I wandered over to the demonstration area just in time to see a woman slicing up a chocolate tart.  This being a Wine and Food Festival, I figured she was giving out slices.  Before I could ask for one, however, another woman slid in beside me and reached for a plate.  She was immediately, but gently (this is the South), chastised.  “We’re only serving this to the people sitting at the tables,” said the server, indicating the tables and chairs set up to face the demonstration kitchen.

Think fast, Rebecca!  Off I went to find myself an empty seat.  I turned on my smile and my best southern charm and secured a seat next to a lovely woman visiting from Virginia. A man came down the aisle to dish out the goods, looking for someone over our heads.  “You can leave it here if you’d like,” I told him.

He smiled and said, “I was looking for the couple I promised this to.”

“Well, if you can’t find them, just know that those plates can have a home right here.”  He took one more look around.  “I guess they left.” And with that, he plopped the plates of chocolate perfection on our table.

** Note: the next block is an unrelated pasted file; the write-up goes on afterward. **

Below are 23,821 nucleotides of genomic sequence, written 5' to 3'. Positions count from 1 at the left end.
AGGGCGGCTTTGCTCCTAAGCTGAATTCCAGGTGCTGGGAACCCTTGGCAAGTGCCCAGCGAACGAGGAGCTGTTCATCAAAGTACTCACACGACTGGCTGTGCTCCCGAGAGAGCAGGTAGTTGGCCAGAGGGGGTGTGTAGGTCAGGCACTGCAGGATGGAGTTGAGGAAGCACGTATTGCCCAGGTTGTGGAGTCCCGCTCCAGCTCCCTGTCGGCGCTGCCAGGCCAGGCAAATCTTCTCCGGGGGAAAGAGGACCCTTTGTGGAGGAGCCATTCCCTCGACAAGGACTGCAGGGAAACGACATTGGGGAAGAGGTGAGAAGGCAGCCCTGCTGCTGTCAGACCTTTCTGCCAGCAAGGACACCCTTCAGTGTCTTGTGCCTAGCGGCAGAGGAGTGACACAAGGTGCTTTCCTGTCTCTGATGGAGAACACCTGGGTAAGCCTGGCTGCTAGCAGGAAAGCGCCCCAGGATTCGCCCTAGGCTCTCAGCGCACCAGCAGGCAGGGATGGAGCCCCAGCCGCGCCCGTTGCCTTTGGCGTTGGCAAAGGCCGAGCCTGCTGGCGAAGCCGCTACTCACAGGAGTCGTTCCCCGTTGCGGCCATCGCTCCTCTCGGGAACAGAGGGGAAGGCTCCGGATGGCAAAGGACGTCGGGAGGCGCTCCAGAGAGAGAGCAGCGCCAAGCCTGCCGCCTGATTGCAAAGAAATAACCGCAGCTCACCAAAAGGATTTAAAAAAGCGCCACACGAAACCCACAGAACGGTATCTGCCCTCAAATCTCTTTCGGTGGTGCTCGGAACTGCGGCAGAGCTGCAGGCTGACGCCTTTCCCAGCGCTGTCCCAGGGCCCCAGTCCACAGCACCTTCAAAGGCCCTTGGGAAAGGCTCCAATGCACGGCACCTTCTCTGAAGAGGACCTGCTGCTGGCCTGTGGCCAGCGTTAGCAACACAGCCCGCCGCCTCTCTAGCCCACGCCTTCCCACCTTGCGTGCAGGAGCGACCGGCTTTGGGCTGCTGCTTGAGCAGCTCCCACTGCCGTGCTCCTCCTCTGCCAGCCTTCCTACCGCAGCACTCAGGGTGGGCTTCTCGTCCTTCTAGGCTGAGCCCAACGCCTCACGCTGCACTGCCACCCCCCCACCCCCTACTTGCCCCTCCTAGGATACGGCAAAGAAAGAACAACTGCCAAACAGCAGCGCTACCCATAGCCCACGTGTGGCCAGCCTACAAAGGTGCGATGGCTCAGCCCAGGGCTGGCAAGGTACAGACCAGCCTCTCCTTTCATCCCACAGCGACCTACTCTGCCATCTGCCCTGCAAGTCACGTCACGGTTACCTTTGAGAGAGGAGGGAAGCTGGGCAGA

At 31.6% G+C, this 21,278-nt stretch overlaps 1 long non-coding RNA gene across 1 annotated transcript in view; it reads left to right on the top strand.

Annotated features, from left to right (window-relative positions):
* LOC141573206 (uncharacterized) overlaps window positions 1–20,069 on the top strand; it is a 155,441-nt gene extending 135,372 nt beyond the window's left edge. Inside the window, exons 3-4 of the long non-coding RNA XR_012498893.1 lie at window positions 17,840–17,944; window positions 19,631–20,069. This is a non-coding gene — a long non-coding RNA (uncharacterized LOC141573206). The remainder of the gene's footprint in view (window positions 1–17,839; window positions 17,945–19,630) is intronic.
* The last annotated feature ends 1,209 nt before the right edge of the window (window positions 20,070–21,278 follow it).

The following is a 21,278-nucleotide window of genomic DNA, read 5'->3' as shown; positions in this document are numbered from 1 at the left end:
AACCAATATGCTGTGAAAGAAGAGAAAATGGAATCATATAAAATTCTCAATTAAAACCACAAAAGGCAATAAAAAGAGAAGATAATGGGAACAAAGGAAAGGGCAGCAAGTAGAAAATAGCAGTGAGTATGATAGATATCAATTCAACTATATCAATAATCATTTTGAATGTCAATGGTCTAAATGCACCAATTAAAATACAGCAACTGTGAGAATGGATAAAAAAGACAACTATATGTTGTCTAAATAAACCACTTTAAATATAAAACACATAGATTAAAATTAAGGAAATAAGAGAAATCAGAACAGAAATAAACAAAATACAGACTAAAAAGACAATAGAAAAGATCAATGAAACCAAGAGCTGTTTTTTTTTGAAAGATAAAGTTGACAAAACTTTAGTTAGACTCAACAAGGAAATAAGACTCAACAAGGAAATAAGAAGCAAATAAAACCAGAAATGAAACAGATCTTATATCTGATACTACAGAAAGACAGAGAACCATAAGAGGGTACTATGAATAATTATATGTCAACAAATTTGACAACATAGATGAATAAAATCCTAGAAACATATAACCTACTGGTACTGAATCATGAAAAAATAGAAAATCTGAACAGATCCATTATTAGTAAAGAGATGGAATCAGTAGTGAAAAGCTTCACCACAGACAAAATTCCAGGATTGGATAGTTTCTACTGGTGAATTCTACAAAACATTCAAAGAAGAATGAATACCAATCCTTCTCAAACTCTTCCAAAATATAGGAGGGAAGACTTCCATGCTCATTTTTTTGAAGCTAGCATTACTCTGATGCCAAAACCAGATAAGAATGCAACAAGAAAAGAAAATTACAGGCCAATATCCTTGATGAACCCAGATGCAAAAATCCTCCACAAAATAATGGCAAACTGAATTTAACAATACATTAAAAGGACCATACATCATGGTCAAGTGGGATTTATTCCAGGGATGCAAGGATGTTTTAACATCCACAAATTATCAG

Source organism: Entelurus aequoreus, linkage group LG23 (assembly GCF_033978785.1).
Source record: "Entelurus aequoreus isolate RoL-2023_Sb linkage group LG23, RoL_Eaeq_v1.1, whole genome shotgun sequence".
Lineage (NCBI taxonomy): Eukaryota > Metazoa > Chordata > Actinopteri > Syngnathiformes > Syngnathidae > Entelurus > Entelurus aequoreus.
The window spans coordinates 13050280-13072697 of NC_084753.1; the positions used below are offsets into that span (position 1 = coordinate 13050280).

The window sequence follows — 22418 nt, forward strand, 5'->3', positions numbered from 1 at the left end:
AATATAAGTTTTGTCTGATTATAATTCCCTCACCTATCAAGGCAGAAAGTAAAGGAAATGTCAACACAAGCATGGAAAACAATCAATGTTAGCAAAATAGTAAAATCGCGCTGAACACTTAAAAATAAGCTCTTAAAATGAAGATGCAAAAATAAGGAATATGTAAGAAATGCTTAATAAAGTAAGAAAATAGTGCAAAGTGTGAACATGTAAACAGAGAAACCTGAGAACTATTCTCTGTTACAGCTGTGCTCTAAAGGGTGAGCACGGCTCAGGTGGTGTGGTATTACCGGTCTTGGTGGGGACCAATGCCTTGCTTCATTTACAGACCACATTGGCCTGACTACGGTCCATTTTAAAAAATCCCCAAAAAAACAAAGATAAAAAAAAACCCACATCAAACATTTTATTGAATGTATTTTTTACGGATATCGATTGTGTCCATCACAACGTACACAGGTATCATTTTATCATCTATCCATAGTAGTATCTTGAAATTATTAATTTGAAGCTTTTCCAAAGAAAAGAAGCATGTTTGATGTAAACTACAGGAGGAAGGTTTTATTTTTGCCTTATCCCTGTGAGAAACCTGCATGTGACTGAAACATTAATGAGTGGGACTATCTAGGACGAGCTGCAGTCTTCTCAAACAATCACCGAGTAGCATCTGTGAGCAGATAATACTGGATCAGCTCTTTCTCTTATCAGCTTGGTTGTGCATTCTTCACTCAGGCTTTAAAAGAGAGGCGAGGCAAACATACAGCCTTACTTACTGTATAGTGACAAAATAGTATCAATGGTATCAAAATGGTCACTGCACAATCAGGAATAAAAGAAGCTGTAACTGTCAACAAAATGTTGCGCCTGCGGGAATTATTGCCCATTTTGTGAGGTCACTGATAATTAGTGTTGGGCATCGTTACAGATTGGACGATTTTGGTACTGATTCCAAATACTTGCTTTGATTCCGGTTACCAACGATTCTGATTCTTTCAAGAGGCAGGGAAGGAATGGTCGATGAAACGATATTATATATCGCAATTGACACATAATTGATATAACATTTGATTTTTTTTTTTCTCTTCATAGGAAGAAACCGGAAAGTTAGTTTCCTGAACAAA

“Aren’t you glad I sat with you?” I asked my new Virginian friend.  She heartily agreed, digging her fork into the chocolate decadence.

I lucked into the chocolate in more ways that one.  I had come to check out the mixology contest, but apparently things were running a little late thus making my timing quite perfect for a little snack before what I hoped would be some yummy mixed drinks.

I’d only lived in Asheville one month – long enough for this wine girl to realize I’d moved to the unofficial brewing capital of the US.  I tried to fit in, but if you know me you know how well that usually goes.  So lately I’ve started telling people that though the local brews here are plentiful, I will stick to my wine.  And, of course, creative concoctions of sweetness and liquor.  Which is where this mixology contest comes in.  Well, that and the fact the guy who gave me a free entry to the Festival introduced me to one of the competitors the night before, but that’s another story.

So the first spirit up is gin – locally made, of course.  My seat didn’t allow me to see the details of shaking and stirring and such, but I had a good line of sight toward the judges table.  Each bartender presented his drinks to the judges then stepped up to the mic to tell everyone about them.  A full one-fifth of their score came from the eco-friendliness of the drinks.  Local ingredients? Check.  Garnish picked right from the bartenders garden? Check. I’ve lost track of how many times I’ve used the phrase, “Well, we are in Asheville.”